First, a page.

And while we wait for the game to start, that story is repeated and shared over and over again in this echo chamber of sports fandom. What does Hamels think? What does he know of all this nonsense? Does he listen to the stories? Does he hear sport talk radio? Does it motivate him? Is more pressure better or worse? No one knows.
Just like no one knows why this year he was not as successful as last. Was it because he became a huge celebrity? Is he preoccupied with his newborn child? Is his public profile to visible? No one knows.
And, ultimately, it doesn’t matter. In the same way that the joys of a baseball season are fleeting and ephemeral, the attempts to unlocks doors that won’t open are perfectly pointless. One way or the other, Hamels will take the mound for the Phillies on Saturday night and, for that blissful few hours, sports talk radio won’t matter. Hopefully, Hamels will just settle into the same kind of brisk rhythm that was so successful for fellow lefty Cliff Lee. Get the ball, throw the ball. Get the ball, throw the ball. Gert the ball, throw the ball. On and on and on.
This is why we love the game. This is why we put up with the frustration and the grind and the years of futility when things don’t go our way. This is why Harry Kalas said, in his Hall of Fame induction speech, that, “no matter how long you’ve been in [the game], you learn more about it every year, every day. Every year I see things on the field that I’ve never seen before.” This is why generation after generation can sit in a crowded park next to tens of thousand of strangers and have the time of their life just watching men stand around and think for three hours. This is why it’s a chess match and this is why the Phillies have the heart of a champion.
This morning, everyone is at a loss for words and we haven’t even won anything yet. This series will go on and may even go back to Los Angeles. But today, none of that matters.
Go read about it at The Fightins, Beerleaguer, The Phrontiersman and The Walkoff Walk. Soak it up on Twitter and Facebook with the 700Level. See what they’re saying at We Should Be GMs. Last night was a special night, and whether you were watching on TV, listening to the radio or lucky enough to be in the stands, that was a Phillies game that will live on in history forever.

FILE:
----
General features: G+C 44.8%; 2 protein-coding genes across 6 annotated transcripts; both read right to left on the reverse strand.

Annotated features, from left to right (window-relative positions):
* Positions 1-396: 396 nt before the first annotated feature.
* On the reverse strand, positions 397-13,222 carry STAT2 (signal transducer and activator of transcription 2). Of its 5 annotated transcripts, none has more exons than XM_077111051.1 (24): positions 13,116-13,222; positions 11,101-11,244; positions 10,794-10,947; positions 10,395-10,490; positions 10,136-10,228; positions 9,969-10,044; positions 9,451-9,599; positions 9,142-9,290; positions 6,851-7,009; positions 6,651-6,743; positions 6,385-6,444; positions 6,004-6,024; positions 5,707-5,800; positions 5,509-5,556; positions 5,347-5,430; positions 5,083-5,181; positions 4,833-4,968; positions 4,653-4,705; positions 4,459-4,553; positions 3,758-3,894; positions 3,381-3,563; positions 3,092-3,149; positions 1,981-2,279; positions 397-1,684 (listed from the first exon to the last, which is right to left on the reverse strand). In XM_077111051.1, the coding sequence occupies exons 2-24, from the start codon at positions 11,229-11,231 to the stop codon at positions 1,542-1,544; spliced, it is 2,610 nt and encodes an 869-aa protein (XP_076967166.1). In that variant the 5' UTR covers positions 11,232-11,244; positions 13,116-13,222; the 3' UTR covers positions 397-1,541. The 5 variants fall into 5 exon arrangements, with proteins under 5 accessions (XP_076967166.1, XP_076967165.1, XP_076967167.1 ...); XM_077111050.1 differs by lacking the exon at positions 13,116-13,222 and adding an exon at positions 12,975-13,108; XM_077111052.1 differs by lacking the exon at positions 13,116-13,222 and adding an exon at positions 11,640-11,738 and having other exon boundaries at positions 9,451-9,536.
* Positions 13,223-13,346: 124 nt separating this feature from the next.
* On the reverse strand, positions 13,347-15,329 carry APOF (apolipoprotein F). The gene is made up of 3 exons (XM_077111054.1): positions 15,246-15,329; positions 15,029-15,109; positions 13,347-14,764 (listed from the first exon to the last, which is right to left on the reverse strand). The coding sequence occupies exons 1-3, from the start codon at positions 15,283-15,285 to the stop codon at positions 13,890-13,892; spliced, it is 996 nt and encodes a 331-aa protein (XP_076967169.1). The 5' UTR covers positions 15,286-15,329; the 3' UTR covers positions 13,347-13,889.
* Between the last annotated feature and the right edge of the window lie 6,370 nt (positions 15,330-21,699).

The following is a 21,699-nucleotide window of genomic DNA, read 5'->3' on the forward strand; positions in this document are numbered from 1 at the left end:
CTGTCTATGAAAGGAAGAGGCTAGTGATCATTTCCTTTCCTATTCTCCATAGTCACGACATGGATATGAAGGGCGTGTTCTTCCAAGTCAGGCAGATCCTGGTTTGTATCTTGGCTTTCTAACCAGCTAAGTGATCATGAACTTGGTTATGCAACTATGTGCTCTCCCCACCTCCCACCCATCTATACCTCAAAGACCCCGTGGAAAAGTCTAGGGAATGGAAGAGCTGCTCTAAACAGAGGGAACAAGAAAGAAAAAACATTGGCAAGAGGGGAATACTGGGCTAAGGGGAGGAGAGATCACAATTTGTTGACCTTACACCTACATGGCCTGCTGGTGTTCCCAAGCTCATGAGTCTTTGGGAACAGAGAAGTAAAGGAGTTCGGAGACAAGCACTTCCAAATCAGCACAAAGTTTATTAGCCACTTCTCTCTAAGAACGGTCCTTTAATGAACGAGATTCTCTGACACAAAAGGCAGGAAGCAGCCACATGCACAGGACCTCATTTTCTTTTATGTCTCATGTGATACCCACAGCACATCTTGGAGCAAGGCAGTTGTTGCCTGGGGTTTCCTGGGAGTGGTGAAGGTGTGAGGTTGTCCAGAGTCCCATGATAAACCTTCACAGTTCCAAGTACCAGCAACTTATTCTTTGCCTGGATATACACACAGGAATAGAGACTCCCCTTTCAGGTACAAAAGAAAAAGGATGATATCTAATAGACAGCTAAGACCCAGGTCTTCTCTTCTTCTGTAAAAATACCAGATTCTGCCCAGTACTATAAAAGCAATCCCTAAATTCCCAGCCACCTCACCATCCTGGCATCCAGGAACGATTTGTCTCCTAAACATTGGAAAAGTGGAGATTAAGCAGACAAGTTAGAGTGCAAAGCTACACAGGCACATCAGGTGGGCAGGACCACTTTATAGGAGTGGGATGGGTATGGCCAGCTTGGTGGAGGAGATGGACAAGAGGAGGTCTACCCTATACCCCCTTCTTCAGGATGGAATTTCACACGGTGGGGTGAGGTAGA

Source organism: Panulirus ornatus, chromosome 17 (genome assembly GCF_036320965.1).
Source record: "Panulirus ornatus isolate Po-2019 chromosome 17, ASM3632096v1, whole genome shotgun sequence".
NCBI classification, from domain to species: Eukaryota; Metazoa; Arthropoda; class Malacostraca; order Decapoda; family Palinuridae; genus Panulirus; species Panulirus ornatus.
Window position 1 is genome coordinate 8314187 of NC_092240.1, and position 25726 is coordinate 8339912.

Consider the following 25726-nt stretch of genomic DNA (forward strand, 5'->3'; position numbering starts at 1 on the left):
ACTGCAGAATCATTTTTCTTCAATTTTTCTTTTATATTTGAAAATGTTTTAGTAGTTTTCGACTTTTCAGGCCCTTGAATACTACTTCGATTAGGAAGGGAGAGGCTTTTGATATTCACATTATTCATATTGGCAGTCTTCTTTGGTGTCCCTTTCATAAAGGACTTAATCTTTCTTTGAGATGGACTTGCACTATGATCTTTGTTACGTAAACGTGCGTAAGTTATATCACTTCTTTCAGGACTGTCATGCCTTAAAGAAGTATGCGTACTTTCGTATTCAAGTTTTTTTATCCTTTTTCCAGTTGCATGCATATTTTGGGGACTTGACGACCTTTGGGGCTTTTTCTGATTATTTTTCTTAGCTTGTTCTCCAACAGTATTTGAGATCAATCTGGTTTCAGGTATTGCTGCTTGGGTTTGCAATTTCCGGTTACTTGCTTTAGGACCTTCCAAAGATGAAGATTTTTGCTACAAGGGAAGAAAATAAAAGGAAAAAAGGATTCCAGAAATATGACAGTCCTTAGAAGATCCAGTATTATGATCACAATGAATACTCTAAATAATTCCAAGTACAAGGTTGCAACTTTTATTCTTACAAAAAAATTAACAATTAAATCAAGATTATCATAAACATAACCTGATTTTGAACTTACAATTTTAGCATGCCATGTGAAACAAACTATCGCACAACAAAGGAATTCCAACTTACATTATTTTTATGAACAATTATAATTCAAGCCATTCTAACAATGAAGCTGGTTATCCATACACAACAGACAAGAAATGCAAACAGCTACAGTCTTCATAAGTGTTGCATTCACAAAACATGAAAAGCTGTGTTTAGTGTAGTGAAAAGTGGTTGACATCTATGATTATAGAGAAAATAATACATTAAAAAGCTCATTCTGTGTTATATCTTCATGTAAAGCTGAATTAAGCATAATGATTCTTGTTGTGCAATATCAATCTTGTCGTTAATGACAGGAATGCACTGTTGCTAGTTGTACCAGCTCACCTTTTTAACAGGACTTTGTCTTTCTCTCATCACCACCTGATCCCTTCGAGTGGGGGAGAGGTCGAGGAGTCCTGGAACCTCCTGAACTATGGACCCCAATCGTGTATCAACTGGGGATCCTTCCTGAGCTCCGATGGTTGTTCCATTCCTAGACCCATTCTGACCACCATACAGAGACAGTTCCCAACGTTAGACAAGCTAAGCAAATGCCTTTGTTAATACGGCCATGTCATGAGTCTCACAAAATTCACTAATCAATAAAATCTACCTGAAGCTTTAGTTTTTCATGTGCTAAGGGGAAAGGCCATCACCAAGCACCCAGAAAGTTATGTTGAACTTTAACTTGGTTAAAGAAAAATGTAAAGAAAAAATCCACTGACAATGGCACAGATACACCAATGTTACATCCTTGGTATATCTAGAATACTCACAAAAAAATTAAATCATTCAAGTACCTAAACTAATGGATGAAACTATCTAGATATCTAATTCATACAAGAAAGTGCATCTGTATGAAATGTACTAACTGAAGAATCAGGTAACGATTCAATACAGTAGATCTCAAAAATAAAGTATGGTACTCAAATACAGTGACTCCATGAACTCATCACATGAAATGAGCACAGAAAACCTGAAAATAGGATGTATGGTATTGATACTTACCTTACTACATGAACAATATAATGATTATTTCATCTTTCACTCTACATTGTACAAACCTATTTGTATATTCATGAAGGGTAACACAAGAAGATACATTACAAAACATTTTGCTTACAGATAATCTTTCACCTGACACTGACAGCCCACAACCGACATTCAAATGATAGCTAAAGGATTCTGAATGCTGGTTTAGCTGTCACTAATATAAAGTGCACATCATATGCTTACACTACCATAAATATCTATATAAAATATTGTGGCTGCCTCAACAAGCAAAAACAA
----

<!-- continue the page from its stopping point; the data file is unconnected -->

Today everyone will try to explain the inexplicable. They will try with words to describe something that cannot be described. The emotions run high and we all want to share in this in some way, because that makes something good feel so much better. I think I know a word that describes this phenomena pretty well:
The other item comes from io9, and is simply a collection of highly stylized sci-fi movie posters that have almost a Soviet-era design, look and feel to them. You know all the movies, but you haven’t seen posters like this before. the look actually reminds me of some of the amazing design items at iso50.
In 2005 Brad Lidge had 42 saves in the regular season, that’s one more than he had in the magical run that lead him to his first and only World Series ring last year. In 2005, Lidge also had more strikeouts (103 vs 92) and fewer walks (23 vs. 35) compared to 2008. By all accounts, Brad Lidge had a pretty good season in 2005. He wasn’t perfect (4 blown saves) but he was a lot better than solid. He was the kind of closer that gives confidence to every other member of the team. The kind of closer that makes the other team think that, if they’re down (even by one run) in the 9th inning, they can not win.
But now, there is only one pitch for which Brad Lidge will be remembered in 2005, only one at-bat that matters. Because on a warm October night in Houston, at the end of game 5 of the NLCS, Albert Pujols owned Brad Lidge.
That probably should have been the end of the story. I certainly thought I would never here from Lidge again.
And then he ended up in Philadelphia.
Baseball is unrelenting. Baseball goes on forever. In Baseball, the ‘modern’ era includes things that happened a hundred years ago. So first Lidge should have been done-in by Pujols’ gargantuan 3-run shot in 2005. But that wasn’t the end. Then I would have expected him to gently ride off into the sunset, perhaps fading to age or injury, after the electric perfection he conjured in 2008. But that was not the end.